Continuing on with the topic of Challenging Normal, I’ll share a simple example of how even I, a swimmer quite focused on the details of my body and each movement, can develop a ‘blind-spot’, and greatly benefit from some outside feedback…

In Krakow a couple weeks ago while warming up in the hot tub after a long teaching session in the pool Ricardo, our new TI Coach from Canary Islands, was sharing an idea about how to return his feet to streamline position in each 2-beat kick cycle. We discussed the mechanics of it then decided to jump back in the pool and test it out. As an example I swam ahead of him and showed him my kick, which I felt was quite compact and likely demonstrated his idea… but of course, I am not able to see my kick while swimming, and I admitted as much. And to my surprise, Ricardo noticed that I was in fact holding my leg just a bit lower than I needed to after the toe flick- which in effect was creating a little extra drag on each kick cycle.

I had assumed my kick was ‘fine’ and had let it relax into something so normal that I had lost sensitivity to the way water was flowing around my legs at this point. But just that observation by another coach was enough to jolt me out of the rut and get me focused on reformatting the kick pattern. For the weeks since I have become very conscious of what the water feels like against my foot and have been making adjustments to reduce the sense of drag. And I am putting Ricardo’s good idea into practice.

This brings up another thing: trust. We need to both trust our own body and to trust sources outside of ourselves to help us improve. They are both critical to our improvement. We want to train ourselves to have a very high awareness of body-wisdom and emotional wisdom so we can make good decisions (and trust ourselves to make good decisions) while we are out there on our big swims. After all, the act of swimming is ultimately a solitary endeavor. But our preparations for big swims are not. We need to recognize and access good sources of feedback and insight to show us what we can’t easily see for ourselves. We need to recognize what each member of our ‘team’- each person we ask and each tool we use- has to offer and trust each to deliver that for our well-being and progress.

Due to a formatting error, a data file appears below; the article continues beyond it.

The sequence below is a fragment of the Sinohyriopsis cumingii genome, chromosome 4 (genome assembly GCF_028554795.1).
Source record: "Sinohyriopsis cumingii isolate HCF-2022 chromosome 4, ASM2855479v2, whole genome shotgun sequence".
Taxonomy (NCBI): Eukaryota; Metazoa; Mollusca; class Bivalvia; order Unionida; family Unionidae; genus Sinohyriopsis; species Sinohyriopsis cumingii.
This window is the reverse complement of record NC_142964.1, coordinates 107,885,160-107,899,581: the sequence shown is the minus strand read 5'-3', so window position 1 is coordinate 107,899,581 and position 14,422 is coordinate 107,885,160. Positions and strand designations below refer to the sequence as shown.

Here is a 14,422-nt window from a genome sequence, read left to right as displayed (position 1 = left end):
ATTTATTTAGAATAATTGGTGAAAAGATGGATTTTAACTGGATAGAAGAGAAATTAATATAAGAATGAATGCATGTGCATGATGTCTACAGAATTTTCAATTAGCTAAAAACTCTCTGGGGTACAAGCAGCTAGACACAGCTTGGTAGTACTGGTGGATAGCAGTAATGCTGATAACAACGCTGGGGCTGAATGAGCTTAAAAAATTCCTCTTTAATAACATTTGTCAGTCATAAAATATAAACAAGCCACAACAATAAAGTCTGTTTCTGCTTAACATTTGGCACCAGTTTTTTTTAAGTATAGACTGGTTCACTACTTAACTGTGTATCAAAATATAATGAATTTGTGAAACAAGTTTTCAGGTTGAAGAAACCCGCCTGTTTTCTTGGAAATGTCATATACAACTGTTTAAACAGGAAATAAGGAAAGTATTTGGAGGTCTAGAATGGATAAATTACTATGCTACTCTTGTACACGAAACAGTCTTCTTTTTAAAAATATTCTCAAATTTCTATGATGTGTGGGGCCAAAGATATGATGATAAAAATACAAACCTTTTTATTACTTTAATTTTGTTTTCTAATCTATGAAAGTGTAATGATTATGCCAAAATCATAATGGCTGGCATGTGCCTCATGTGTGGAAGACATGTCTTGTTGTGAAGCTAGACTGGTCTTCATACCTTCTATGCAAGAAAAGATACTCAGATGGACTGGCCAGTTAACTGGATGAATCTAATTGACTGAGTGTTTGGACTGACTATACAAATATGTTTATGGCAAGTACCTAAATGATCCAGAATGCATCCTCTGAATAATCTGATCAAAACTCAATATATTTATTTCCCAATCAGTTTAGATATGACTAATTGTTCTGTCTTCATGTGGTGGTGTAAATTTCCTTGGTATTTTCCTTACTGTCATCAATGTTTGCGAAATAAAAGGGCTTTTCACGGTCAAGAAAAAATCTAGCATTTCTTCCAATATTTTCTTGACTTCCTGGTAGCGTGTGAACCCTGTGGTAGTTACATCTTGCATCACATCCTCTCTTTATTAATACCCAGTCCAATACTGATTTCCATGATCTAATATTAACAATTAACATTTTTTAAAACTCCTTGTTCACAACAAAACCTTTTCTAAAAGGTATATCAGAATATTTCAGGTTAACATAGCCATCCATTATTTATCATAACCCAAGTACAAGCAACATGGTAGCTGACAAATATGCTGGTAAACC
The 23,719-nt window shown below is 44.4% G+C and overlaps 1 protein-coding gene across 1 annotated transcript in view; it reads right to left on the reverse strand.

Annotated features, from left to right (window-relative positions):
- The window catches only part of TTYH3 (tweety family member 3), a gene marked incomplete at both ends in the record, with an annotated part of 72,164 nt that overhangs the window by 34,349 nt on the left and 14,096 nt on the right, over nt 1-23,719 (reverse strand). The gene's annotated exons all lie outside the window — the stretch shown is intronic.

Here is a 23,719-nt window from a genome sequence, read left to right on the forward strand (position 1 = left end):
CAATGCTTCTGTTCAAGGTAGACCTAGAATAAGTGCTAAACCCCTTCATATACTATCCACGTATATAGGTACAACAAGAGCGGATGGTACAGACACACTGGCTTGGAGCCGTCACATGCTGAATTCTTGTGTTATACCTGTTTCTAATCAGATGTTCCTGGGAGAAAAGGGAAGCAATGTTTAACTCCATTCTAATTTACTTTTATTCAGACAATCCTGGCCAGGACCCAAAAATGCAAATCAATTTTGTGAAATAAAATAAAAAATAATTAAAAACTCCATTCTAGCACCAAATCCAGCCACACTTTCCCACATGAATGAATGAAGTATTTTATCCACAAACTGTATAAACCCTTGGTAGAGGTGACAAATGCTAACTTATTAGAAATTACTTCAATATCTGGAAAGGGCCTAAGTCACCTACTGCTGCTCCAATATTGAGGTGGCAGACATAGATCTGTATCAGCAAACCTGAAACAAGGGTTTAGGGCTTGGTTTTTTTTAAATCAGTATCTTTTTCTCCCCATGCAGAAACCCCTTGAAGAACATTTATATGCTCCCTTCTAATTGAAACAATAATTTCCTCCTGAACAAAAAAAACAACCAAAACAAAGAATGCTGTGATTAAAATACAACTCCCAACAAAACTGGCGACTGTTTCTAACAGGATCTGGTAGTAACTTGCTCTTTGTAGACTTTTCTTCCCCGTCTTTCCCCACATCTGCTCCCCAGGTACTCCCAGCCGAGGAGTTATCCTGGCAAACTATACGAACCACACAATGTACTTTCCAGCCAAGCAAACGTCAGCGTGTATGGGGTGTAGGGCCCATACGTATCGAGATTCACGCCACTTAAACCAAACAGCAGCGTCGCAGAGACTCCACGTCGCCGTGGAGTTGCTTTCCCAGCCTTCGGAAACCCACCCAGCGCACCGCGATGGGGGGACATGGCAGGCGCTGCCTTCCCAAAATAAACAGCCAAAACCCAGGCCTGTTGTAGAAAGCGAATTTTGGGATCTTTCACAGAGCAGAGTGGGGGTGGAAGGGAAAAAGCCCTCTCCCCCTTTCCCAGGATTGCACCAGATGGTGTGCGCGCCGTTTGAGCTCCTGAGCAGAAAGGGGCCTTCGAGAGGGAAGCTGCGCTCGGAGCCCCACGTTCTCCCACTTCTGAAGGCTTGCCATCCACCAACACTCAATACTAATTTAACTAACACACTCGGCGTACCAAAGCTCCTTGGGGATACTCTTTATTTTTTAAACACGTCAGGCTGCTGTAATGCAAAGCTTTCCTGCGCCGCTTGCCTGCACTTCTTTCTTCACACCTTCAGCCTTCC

We gather insight and wisdom from various swimmers or coaches who specialize in certain kinds of knowledge and experience. As well, we learn to use the measurement tools we have access to (besides only the watch)- stroke counting, heart rate and perceived effort, breathing rate, Tempo Trainer, video cameras, internet videos, even the lines painted on the bottom of the pool, etc. Once we understand how they work and how they can be used, they can become a valuable part of our trusted team.

Maintaining the attitude of a Learner is a key to our progress. And a Learner needs to trust others at some point. Certainly, the more we access certain people for their knowledge and the more familiar we become with certain tools the more we will know in what ways we can trust them and how much- we’re building a team afterall, not a religion. It’s ok to measure out our trust- actually we could say it is a personal responsibility to dispense it carefully. A Learner is open-minded, AND a critical-thinker.

Our progress in swimming is also going to go much better with some deeper understanding and trust in the way the body and brain learn new skills and make improvements. Having even a basic understanding of swimming physics, physiology and neurobiology will enable us to trust the learning process we need to go through in order to make our greatest improvments. This will be the topic of the next essay…

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